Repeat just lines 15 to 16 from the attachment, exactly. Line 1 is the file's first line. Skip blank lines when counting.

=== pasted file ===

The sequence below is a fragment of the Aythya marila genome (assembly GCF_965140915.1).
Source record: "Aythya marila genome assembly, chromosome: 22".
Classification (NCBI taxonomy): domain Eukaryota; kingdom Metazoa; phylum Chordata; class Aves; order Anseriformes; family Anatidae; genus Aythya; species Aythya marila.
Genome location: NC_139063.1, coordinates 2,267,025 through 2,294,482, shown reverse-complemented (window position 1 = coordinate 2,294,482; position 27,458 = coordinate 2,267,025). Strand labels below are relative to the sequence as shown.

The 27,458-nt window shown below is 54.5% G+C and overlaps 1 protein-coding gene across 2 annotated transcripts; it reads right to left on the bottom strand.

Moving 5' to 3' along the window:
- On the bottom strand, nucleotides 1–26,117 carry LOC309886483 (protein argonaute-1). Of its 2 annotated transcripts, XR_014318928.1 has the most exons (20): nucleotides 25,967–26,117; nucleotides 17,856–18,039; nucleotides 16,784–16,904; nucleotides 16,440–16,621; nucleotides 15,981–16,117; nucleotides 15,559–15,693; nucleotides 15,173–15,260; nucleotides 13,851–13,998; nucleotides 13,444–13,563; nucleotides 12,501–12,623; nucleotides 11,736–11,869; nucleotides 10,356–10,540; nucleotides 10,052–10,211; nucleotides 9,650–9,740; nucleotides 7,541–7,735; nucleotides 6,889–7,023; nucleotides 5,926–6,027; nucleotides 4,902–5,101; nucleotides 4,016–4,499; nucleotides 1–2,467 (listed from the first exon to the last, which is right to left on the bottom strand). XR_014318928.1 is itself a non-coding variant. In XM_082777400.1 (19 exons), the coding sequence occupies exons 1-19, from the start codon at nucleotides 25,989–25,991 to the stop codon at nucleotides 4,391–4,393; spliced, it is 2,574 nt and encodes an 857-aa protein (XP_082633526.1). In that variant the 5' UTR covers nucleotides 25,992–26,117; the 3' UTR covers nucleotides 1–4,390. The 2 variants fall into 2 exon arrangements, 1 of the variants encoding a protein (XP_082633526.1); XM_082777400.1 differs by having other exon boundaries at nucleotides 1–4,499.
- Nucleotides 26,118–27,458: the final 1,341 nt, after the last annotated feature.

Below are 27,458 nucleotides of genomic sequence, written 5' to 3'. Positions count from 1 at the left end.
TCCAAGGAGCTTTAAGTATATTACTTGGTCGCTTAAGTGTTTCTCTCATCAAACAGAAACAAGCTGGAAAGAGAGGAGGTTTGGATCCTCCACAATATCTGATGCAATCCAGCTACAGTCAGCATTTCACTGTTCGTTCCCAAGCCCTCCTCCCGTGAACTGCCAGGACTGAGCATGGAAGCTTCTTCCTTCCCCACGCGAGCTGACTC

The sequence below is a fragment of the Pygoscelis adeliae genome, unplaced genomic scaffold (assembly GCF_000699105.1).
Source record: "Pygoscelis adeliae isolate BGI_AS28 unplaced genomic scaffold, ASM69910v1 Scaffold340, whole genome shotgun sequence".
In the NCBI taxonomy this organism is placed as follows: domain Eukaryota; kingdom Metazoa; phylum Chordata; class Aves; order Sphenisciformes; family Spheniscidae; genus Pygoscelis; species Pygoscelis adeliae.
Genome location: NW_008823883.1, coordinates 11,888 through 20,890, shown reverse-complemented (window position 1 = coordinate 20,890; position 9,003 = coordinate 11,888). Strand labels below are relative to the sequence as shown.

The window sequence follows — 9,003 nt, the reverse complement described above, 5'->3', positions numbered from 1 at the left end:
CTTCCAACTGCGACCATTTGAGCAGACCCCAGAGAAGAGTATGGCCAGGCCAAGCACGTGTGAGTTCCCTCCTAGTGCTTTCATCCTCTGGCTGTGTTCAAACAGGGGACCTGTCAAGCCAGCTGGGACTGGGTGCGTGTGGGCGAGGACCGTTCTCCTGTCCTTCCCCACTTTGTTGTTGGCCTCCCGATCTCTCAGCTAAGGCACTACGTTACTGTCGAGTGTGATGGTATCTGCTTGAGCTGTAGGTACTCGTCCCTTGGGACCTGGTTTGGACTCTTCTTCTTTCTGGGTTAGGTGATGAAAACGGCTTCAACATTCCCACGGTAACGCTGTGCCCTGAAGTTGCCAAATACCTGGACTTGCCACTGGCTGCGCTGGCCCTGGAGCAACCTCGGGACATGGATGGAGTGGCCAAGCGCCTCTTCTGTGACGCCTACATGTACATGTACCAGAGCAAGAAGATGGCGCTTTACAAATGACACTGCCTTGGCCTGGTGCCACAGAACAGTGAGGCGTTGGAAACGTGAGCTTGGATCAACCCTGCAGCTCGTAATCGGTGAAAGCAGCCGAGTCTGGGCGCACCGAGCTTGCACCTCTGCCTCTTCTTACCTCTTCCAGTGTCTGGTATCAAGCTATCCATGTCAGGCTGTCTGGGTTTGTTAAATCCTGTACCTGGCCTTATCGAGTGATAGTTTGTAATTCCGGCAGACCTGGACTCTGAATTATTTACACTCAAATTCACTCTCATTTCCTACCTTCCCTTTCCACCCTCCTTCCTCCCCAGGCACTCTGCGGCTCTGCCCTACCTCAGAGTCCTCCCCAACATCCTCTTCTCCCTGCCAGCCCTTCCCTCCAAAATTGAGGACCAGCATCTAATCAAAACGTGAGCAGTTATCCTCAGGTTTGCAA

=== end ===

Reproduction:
The window sequence follows — 9,003 nt, the reverse complement described above, 5'->3', positions numbered from 1 at the left end:
CTTCCAACTGCGACCATTTGAGCAGACCCCAGAGAAGAGTATGGCCAGGCCAAGCACGTGTGAGTTCCCTCCTAGTGCTTTCATCCTCTGGCTGTGTTCAAACAGGGGACCTGTCAAGCCAGCTGGGACTGGGTGCGTGTGGGCGAGGACCGTTCTCCTGTCCTTCCCCACTTTGTTGTTGGCCTCCCGATCTCTCAGCTAAGGCACTACGTTACTGTCGAGTGTGATGGTATCTGCTTGAGCTGTAGGTACTCGTCCCTTGGGACCTGGTTTGGACTCTTCTTCTTTCTGGGTTAGGTGATGAAAACGGCTTCAACATTCCCACGGTAACGCTGTGCCCTGAAGTTGCCAAATACCTGGACTTGCCACTGGCTGCGCTGGCCCTGGAGCAACCTCGGGACATGGATGGAGTGGCCAAGCGCCTCTTCTGTGACGCCTACATGTACATGTACCAGAGCAAGAAGATGGCGCTTTACAAATGACACTGCCTTGGCCTGGTGCCACAGAACAGTGAGGCGTTGGAAACGTGAGCTTGGATCAACCCTGCAGCTCGTAATCGGTGAAAGCAGCCGAGTCTGGGCGCACCGAGCTTGCACCTCTGCCTCTTCTTACCTCTTCCAGTGTCTGGTATCAAGCTATCCATGTCAGGCTGTCTGGGTTTGTTAAATCCTGTACCTGGCCTTATCGAGTGATAGTTTGTAATTCCGGCAGACCTGGACTCTGAATTATTTACACTCAAATTCACTCTCATTTCCTACCTTCCCTTTCCACCCTCCTTCCTCCCCAGGCACTCTGCGGCTCTGCCCTACCTCAGAGTCCTCCCCAACATCCTCTTCTCCCTGCCAGCCCTTCCCTCCAAAATTGAGGACCAGCATCTAATCAAAACGTGAGCAGTTATCCTCAGGTTTGCAA